I will add that a good deal of the hype around child abuse, grooming, celeb arrests and the like is just a species of pornography (as is much that we class as ‘news’). I think people would do well to remember that no matter what stories we hear on the news about Asian gangs, has-been celebrities or white-trash dysfunctional families (and I have purposefully used pejorative terms because these are the discourses the media wishes to initiate) the vast bulk of child abuse take place in the family. Most children are sexually abused by a near or step relative and only a tiny proportion of the children killed each year don’t know their killer (most children are killed by a parent – and do remember our child murder rate is VERY low!).

    Yet I think we also need to rejoice that people are now being listened to. The day Jimmy Saville’s death was announced on the 10pm news, I turned to my partner and said: ‘A lot will come about him, now that he’s dead...’ (How right I was!) – I’d heard rumours in the 1980s and 90s from friends who worked in the BBC who said it was well known Saville had a predilection for children – I’d also lived in Leeds for four years in the late 80s/early 90s and heard similar stories. But no one would have believed many people who came forward or it would have just been swept under the carpet at the time.

    As a teenager, on Thatcher’s YOP scheme, I was working at a specialist nursing home in Lancashire – I was 17 and a very young (and naive) 17. Like many homes, it had a handyman – a married man, grandfather – he was in his early 50s – a real lady’s man. One day afternoon I was in a resident’s room, putting laundry away when this man trapped him the room and tried to force me to... I fought back and pushed my way out of the room. But I knew no one would ever believe me if I reported what had happened. (As an aside, I ran into this man when he was out shopping with his granddaughter, ten years or so later and he refused to acknowledge he knew me...). I am sure this has been a problem for years. My father is 86 and a few months ago we were chatting about what he did in the war – he worked in several factories (from the age of 14) and he hinted that sexual abuse of boys by older men certainly took place – as did the sexual abuse of girls. Proving ‘Do not say, "Why were the old days better than these?" For it is not wise to ask such questions...’ Ecclesiastes 7:10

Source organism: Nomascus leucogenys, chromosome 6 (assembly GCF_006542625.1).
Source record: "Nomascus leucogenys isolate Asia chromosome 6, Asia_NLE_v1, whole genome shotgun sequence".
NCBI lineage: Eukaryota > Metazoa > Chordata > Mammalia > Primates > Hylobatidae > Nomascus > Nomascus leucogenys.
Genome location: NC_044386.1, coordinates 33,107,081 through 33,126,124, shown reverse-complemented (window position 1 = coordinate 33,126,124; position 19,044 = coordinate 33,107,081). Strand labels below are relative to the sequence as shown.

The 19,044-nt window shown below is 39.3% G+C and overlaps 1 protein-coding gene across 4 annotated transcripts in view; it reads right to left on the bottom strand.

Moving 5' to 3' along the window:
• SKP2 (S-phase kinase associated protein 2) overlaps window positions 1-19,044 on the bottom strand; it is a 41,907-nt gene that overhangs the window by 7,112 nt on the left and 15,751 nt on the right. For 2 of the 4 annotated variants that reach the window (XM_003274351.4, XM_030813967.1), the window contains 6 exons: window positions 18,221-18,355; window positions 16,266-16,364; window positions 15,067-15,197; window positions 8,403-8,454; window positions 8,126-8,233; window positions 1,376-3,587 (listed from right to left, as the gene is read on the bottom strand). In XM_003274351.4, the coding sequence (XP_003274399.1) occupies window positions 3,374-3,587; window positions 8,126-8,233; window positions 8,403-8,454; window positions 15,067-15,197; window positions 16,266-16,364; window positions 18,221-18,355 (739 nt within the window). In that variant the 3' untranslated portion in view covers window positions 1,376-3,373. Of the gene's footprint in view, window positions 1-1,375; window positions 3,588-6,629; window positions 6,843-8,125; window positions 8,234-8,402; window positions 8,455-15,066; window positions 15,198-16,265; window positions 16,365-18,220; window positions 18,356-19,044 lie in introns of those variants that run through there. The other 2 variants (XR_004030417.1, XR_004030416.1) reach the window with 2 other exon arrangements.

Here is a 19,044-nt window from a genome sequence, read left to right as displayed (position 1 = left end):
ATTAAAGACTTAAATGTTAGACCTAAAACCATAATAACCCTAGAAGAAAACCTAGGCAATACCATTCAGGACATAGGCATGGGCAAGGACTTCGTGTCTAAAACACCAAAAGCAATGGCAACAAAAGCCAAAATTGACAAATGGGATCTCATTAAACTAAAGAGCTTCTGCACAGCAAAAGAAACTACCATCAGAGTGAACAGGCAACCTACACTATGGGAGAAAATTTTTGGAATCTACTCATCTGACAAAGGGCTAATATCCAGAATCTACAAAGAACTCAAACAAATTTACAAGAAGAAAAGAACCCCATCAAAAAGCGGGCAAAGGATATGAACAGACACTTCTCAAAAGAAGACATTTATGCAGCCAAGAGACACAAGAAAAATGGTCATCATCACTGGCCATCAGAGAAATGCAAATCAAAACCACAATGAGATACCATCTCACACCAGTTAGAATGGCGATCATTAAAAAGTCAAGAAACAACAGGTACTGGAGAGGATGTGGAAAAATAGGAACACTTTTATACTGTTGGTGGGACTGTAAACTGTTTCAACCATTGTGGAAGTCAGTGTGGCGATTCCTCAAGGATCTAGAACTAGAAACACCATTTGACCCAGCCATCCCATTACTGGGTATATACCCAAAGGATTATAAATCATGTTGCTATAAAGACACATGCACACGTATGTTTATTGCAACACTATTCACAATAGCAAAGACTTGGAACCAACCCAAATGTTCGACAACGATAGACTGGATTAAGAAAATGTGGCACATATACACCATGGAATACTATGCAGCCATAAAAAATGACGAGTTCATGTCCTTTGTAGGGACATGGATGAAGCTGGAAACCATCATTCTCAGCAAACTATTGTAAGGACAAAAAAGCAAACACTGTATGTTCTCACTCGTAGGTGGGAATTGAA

At least things are out in the open a little bit more now – which is something for which we should be grateful! We have to believe there is a lot of good in the world... But it is necessary to believe there is a lot of nastiness too – and one thing is certain, religion (of whatever flavour) is no protector – indeed at its worst it is a good means of appearing outwardly ‘virtuous’ without asking too many questions... We have to be ‘...shrewd as snakes and as innocent as doves.’ Matt 10:16!


    P.D.

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  3. This is so very true. On Friday we found out that a pupil I teach just stabbed someone minutes after walking out of school. We thought we knew him and to find that out, shocked me to the very core. It temporarily changed my perception of everything. A simple shopping trip on Saturday made me look at every young person in a different light. Although I regularly go into town, I've never felt as unsafe and wary of people as I did then. How dreadful it must be for people who feel like that all the time, who never have had any trust in human nature. Great article. Thanks!

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  4. I think having a reasonably positive attitude to people but being prepared to readjust that if you need to is the right one. How difficult to find out you've worked with a serial killer though, and also your experience, Michelle.I like to think we can basically trust most people. I have to think that way.